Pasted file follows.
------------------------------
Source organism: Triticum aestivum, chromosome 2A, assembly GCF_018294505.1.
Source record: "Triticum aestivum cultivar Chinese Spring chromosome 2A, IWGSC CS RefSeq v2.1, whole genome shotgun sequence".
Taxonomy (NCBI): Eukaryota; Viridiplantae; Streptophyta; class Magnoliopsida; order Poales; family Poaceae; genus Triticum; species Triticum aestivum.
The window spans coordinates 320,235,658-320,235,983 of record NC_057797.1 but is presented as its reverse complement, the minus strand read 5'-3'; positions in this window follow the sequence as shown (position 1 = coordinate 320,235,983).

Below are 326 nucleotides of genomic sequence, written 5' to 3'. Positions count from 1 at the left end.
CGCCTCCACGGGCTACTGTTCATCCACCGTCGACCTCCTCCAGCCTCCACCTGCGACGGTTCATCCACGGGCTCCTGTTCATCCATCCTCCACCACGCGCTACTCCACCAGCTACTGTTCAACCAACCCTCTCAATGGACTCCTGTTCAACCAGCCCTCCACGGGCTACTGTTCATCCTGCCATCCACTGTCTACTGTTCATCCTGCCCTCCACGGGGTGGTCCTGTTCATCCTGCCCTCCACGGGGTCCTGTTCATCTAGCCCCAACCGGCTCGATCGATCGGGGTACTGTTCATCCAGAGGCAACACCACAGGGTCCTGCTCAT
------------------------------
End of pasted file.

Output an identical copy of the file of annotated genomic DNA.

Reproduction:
Source organism: Triticum aestivum, chromosome 2A, assembly GCF_018294505.1.
Source record: "Triticum aestivum cultivar Chinese Spring chromosome 2A, IWGSC CS RefSeq v2.1, whole genome shotgun sequence".
Taxonomy (NCBI): Eukaryota; Viridiplantae; Streptophyta; class Magnoliopsida; order Poales; family Poaceae; genus Triticum; species Triticum aestivum.
The window spans coordinates 320,235,658-320,235,983 of record NC_057797.1 but is presented as its reverse complement, the minus strand read 5'-3'; positions in this window follow the sequence as shown (position 1 = coordinate 320,235,983).

Below are 326 nucleotides of genomic sequence, written 5' to 3'. Positions count from 1 at the left end.
CGCCTCCACGGGCTACTGTTCATCCACCGTCGACCTCCTCCAGCCTCCACCTGCGACGGTTCATCCACGGGCTCCTGTTCATCCATCCTCCACCACGCGCTACTCCACCAGCTACTGTTCAACCAACCCTCTCAATGGACTCCTGTTCAACCAGCCCTCCACGGGCTACTGTTCATCCTGCCATCCACTGTCTACTGTTCATCCTGCCCTCCACGGGGTGGTCCTGTTCATCCTGCCCTCCACGGGGTCCTGTTCATCTAGCCCCAACCGGCTCGATCGATCGGGGTACTGTTCATCCAGAGGCAACACCACAGGGTCCTGCTCAT